Revenue: establishing a sustainable, scalable business model with the right margins in a healthy ecosystem.
Scale: growing the business by increasing acquisition and retention rates while maintaining profitability.
The stages of growth provide an intriguing framework for thinking since they can help with alignment and focus. If your product hasn’t been tested in the lower stage (stickiness) before moving on to the upper stage (scalability) , you may see a quick increase in the number of users that drops equally fast.
In order to grow your product, all of the stakeholders should agree on the stage the product is currently in. Then, the objective for the current stage should be determined. Additionally, KPIs and some quantitative target metrics should be defined to signal when the product has finished one stage and is ready to move to another. Finally, at each stage, the delivery team focuses on addressing a particular set of risks, by tracking the right measurements.
The Hook-Model and Lean analytics stages are combined in a visualization tool known as "Lean analytics canvas," which helps to create products that users will stick with. (Monnikendam)
Below are the definitions of Hook-model steps:
Trigger: What gets the user to the product?
Action: What is the simplest behavior in anticipation of reward?
Variable reward: Is the user satisfied with what they get? Or do they want more?
Investment: What is “the bit of work” done by the customer to increase the likelihood of returning?
Let's walk through a real-world case study to better understand how to use the Lean Analytics cycle model.
Let's imagine, you plan to launch a new version of a social mobile App to increase average revenue per user (ARPU) by 10% compared to the previous version. This product is currently in the "empathy" stage of Lean Analytics and is aiming to reach the "stickiness" stage. Therefore, growing user engagement will be a huge concern.
The following KPIs and OMTM are defined as follows:
KPI: revenue growth (average revenue generated during one day divided by the average revenue generated during a subsequent day per user)
OMTM: percent daily use in last 24 hours (daily user engagement)
Current level: only 30% of people who have signed up are actively engaged in a day
Target: increase the number of engaged users by 15 %
Then, I answered the following inquiries:
Which users currently need to be engaged more? The students
What do engaged users have in common? Discuss and share the different scientific subjects.
What do you want them to do?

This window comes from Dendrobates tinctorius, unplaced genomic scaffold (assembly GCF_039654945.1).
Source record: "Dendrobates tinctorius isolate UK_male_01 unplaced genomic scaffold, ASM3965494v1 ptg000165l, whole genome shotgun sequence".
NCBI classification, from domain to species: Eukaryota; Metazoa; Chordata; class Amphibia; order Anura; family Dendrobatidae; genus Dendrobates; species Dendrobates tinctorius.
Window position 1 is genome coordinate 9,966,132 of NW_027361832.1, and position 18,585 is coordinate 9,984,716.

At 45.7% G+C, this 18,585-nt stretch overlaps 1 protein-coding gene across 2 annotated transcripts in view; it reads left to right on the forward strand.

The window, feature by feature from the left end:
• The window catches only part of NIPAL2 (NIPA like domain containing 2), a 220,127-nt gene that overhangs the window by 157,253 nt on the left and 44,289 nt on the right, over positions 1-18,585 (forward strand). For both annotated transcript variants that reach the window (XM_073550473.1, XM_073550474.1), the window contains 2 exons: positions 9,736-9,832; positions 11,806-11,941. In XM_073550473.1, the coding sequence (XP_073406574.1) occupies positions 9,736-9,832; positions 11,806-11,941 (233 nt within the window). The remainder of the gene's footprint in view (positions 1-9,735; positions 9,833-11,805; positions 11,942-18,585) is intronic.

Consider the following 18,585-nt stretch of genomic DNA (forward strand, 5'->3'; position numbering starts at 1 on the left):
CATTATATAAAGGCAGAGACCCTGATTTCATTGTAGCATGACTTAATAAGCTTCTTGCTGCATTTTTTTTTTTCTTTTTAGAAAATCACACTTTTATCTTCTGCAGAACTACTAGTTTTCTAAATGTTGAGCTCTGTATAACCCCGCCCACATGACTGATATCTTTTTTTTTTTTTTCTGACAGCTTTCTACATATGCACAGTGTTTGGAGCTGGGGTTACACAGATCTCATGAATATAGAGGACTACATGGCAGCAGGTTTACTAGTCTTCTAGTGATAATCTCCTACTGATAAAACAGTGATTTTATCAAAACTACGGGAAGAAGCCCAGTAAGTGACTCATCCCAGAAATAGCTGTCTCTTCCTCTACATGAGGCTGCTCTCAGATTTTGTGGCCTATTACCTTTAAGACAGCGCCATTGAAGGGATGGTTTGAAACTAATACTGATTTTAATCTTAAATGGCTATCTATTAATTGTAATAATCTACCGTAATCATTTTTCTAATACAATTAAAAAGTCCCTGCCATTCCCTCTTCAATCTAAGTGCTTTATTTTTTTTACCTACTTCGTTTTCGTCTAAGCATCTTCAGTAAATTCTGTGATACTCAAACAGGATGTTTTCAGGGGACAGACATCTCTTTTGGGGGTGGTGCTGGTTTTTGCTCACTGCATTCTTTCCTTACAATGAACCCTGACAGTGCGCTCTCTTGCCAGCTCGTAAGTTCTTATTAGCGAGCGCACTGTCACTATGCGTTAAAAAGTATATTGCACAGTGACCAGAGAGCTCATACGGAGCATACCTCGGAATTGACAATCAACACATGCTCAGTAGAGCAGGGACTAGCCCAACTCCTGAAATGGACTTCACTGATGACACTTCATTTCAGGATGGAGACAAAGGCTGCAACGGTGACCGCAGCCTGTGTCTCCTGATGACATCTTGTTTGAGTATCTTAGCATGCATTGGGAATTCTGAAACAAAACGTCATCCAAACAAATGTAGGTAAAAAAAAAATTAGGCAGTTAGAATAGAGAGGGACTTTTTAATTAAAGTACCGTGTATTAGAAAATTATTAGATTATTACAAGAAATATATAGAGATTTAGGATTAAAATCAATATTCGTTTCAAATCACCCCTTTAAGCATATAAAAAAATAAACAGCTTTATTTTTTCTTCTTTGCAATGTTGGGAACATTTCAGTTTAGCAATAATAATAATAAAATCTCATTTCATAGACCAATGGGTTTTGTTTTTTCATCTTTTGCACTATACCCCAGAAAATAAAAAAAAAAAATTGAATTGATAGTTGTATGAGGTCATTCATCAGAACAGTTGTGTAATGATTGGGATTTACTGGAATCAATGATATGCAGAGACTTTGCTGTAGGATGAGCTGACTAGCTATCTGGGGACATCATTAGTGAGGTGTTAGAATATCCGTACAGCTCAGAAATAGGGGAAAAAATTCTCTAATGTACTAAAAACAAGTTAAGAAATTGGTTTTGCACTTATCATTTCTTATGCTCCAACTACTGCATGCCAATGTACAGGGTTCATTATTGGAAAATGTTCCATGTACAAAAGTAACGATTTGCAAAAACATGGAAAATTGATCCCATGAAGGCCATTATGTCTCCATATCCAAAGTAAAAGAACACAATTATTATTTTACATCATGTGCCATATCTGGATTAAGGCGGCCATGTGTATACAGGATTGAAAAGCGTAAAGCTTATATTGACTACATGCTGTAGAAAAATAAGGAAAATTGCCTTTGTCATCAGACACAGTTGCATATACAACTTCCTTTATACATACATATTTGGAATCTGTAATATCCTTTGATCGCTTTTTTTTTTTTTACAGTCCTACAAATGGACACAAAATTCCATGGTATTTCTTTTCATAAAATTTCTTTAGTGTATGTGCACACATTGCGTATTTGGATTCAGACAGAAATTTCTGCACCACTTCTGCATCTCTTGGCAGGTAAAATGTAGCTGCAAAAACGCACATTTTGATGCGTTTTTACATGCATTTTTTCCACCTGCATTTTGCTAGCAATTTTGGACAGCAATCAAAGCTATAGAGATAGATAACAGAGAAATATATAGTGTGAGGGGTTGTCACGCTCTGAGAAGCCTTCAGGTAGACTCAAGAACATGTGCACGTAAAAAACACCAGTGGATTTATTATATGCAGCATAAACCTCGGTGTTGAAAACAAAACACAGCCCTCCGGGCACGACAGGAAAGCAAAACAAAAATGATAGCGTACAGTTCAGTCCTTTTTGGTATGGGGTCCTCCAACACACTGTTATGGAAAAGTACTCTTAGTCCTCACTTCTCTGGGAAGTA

Messages to one another were, on average, 50% longer.
80 % more likely to attach a picture to a post they wrote.
Engage in a threaded conversation.
30 % more clicks on news feed items.
25 % more clicks on notifications.
Invite new users.
Why do they do it? interaction and knowledge exchange with others is valuable and appealing.
There are numerous hypotheses that may help to engage more students. Take into account the following as one of those hypotheses:
“If user engagement increases 15 % per day, we believe that the average revenue rate per user will be 10 % higher.”
The hypothesis’ experiment could be:
“We believe a 10% increase in average revenue rate per user will be attained if 15% more students engage with the App in a day as a result of joining the community channel.”
A day after the communities’ channel feature was released in the new version. You want to know if this feature has an impact on user engagement. Moreover, you want to prove this kind of engagement has a direct and positive impact on ARPU, as expected.
I don’t have enough information to draw any conclusions on whether user engagement through communities causes revenue. I only know these two variables (engagement, and revenue) are correlated and maybe caused by some other unknown factor.
Once the correlation has been discovered, a test should be run to control the other variables and measure the difference.
If you have already collected historical data, hypothesis testing can be done to determine whether a relationship between two variables is valid. Hence, the following Null and Alternative hypotheses (H0 and H1 , respectively) should be defined:
H1: if student engagement increases by 15% per day through the community channel, then the percent of average revenue per user increases by 10 %.
H0: There is no relationship between user engagement through the community channel and increasing average revenue.
If you can reject the null hypothesis (H0) by statistical p-value, significance, and confidence calculation, then you can conclude that there is a causal relationship between user engagement and revenue.
Moreover, A/B testing makes it possible to determine whether there are causal relationships. Hence, you should create two equally-sized cohorts with randomly selected users.
Users in cohort A are the students who have used the community channel, whereas students who have not are in cohort B. The experiment can be carried out with the 10% of students split into two cohorts in a month.
You must take out all potential confounding factors before arguing that joining the community results in higher engagement rates. For example, don't allow users to access an alternate path, which would ultimately have an impact on user engagement.
When the test is over, you can look at the results and compare the metrics of cohorts A and B to each other. The better you get at spotting the true causation in your product, the better you can prioritize your product investments and increase revenue.
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Kaushik Avinash The Lean Analytics Cycle: Metrics > Hypothesis > Experiment > Act. [Online][Cited: 11 30 2022．] https://www.kaushik.net/avinash/lean-analytics-cycle-metrics-hypothesis-experiment-act/